The US$473 billion pension fund CalPERS earned a net return of 21.3% in the latest fiscal year ending June 30, narrowly missing its benchmark return by 40 basis points. Yet, the bigger concern is its ongoing CIO vacancy at a time when its funded status - although improving - remains low.

In terms of asset classes, private equity led growth with a 43.8% net return, while public equities saw 36.3%. Faring less well, amid the impact of the pandemic, were real assets (2.6%) and fixed income (-0.1%). The fiscal year returns raised the fund’s five-, 10-, 20-, and 30-year annualized returns to 10.3%, 8.5%, 6.9%, and 8.4%, respectively.

Public equity remains its biggest asset allocation at 52.0%, followed by fixed income (28.9%), real assets (9.9%) and private equity (8.2%). Private equity has been consistently the best performing asset class with 10- and 20-year annualized returns of 12.0% and 10.1%, respectively.

CalPERS is the US’s largest institutional investor at state level, managing the retirement savings or nearly two million Californian public employees. It is a highly activist fund, that has made the news for dropping the hedge fund program altogether or creating a new private equity model with less external dependency and fees. It is one of the largest private equity investors with US$38.9 billion of investments.

In Global SWF's 2021 Governance, Sustainability and Resilience scoreboard, released earlier this month, CalPERS saw its overall GSR score cut by 4% to a still respectable 80% due to a cut in its sustainability score, although this was partly mitigated by an improvement in its governance score.

Meng’s Long Shadow

Although posting a robust return, the Californian fund has failed to appoint a CIO since the resignation of Ben Meng last August following the disclosure that he had invested in private equity managers which had previously worked for the pension fund.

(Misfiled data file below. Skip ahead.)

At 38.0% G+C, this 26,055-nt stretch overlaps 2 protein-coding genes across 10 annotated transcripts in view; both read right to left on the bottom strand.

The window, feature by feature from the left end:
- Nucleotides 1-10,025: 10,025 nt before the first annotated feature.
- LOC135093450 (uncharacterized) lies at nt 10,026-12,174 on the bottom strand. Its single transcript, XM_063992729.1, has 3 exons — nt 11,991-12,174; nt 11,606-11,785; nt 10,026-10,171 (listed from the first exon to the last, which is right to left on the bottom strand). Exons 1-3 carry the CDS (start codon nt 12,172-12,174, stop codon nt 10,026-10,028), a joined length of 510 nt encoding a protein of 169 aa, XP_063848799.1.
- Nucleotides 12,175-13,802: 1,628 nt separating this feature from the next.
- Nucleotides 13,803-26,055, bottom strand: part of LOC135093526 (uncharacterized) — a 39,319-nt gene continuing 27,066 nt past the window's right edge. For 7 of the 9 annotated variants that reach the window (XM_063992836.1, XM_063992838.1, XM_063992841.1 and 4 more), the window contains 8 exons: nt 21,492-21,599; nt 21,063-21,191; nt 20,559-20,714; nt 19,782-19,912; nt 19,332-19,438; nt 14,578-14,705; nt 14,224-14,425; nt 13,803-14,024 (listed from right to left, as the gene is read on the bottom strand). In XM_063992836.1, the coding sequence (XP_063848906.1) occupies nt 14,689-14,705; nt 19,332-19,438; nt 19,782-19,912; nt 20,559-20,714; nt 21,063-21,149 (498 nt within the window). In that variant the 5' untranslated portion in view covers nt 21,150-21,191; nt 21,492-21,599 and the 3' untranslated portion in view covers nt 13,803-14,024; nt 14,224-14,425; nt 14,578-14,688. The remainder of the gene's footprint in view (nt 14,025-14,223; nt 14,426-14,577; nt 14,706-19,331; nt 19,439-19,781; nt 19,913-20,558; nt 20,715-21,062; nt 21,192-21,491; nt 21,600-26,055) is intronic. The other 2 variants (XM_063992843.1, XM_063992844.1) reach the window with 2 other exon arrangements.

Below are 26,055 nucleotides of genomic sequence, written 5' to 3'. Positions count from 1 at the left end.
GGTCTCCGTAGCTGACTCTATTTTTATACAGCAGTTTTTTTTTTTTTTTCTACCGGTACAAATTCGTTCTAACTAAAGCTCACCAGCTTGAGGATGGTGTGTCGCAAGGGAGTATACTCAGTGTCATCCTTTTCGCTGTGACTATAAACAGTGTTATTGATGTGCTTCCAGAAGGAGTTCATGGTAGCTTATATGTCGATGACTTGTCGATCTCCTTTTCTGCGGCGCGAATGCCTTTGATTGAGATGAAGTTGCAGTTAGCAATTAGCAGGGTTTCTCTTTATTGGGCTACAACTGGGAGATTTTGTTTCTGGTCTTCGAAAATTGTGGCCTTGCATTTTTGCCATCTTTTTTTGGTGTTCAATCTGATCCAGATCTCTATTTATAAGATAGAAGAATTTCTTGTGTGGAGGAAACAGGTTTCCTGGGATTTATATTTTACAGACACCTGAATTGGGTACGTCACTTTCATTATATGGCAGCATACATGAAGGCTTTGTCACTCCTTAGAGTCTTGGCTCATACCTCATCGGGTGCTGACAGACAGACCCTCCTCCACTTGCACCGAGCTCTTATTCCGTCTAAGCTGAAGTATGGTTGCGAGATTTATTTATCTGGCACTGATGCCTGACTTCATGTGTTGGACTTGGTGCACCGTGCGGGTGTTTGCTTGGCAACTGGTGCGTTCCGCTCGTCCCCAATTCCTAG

Meng had also faced mounting criticism over his investment decisions, including borrowing against the fund’s assets to pour capital into private equity and private debt. He also made the decision to withdraw from a tail-risk hedging strategy that was designed to protect against a downturn in public markets just before the pandemic hit stocks, a decision that cost it around US$1 billion; Meng defended the decision, claiming the strategy was a financial burden (it cost 0.05% of total fund assets).

Born in China and previously holding the post of deputy CIO of China’s State Administration of Foreign Exchange, he was also subject to political suspicion and, at times, xenophobia over his national allegiances amid heightened US-China diplomatic tensions.  

The hunt for a new CIO is being relaunched with the position now included in CalPERS' long-term incentive program with an appointment expected by the year-end.

The Funding Challenge

The new CIO will face an array of challenges, not least the legacy of past decisions. CalPERS’s funded status is 82% based on a 7% assumed rate of return, and 80% based on the new 6.8% assumed rate of return under its risk mitigation policy. Due to expensive long-term care policies, the fund has warned that it needs to raise premiums to ensure their solvency with plans for rate increases that will raise premium costs by 90%. But the new CIO will be under pressure to improve performance.

The task of hiking premiums has already brought trouble to the pension fund. This week it agreed to pay up to US$2.7 billion to refund nearly 80,000 policyholders impacted by huge hikes in their premiums in the past to cover long-term care and inflation protection. The deal is still subject to judicial approval, which is expected next year.